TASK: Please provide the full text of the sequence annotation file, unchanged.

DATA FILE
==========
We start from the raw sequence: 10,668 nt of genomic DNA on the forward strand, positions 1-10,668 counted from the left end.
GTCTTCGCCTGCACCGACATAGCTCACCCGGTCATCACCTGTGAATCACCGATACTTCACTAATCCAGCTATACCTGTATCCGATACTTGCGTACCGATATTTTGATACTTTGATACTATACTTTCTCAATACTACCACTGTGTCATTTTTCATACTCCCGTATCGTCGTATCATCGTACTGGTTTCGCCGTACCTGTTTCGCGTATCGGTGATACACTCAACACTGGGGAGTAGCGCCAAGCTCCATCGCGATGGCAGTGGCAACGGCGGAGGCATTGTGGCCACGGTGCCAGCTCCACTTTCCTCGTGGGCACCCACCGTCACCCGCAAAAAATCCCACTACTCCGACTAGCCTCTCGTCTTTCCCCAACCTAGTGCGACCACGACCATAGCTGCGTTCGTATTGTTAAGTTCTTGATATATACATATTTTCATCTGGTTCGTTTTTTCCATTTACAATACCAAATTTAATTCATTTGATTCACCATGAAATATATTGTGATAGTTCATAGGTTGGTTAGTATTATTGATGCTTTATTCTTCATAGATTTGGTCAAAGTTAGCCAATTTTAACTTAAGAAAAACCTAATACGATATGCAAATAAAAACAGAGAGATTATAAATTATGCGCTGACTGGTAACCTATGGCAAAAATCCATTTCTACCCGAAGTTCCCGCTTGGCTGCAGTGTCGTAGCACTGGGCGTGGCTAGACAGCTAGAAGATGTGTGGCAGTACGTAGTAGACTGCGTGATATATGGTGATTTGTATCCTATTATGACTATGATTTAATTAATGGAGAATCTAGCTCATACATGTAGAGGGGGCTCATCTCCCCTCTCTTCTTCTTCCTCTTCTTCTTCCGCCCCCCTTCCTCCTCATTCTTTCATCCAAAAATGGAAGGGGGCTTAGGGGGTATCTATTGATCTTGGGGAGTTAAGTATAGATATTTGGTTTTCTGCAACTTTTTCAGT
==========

We start from the raw sequence: 10,668 nt of genomic DNA on the forward strand, positions 1-10,668 counted from the left end.
GTCTTCGCCTGCACCGACATAGCTCACCCGGTCATCACCTGTGAATCACCGATACTTCACTAATCCAGCTATACCTGTATCCGATACTTGCGTACCGATATTTTGATACTTTGATACTATACTTTCTCAATACTACCACTGTGTCATTTTTCATACTCCCGTATCGTCGTATCATCGTACTGGTTTCGCCGTACCTGTTTCGCGTATCGGTGATACACTCAACACTGGGGAGTAGCGCCAAGCTCCATCGCGATGGCAGTGGCAACGGCGGAGGCATTGTGGCCACGGTGCCAGCTCCACTTTCCTCGTGGGCACCCACCGTCACCCGCAAAAAATCCCACTACTCCGACTAGCCTCTCGTCTTTCCCCAACCTAGTGCGACCACGACCATAGCTGCGTTCGTATTGTTAAGTTCTTGATATATACATATTTTCATCTGGTTCGTTTTTTCCATTTACAATACCAAATTTAATTCATTTGATTCACCATGAAATATATTGTGATAGTTCATAGGTTGGTTAGTATTATTGATGCTTTATTCTTCATAGATTTGGTCAAAGTTAGCCAATTTTAACTTAAGAAAAACCTAATACGATATGCAAATAAAAACAGAGAGATTATAAATTATGCGCTGACTGGTAACCTATGGCAAAAATCCATTTCTACCCGAAGTTCCCGCTTGGCTGCAGTGTCGTAGCACTGGGCGTGGCTAGACAGCTAGAAGATGTGTGGCAGTACGTAGTAGACTGCGTGATATATGGTGATTTGTATCCTATTATGACTATGATTTAATTAATGGAGAATCTAGCTCATACATGTAGAGGGGGCTCATCTCCCCTCTCTTCTTCTTCCTCTTCTTCTTCCGCCCCCCTTCCTCCTCATTCTTTCATCCAAAAATGGAAGGGGGCTTAGGGGGTATCTATTGATCTTGGGGAGTTAAGTATAGATATTTGGTTTTCTGCAACTTTTTCAGT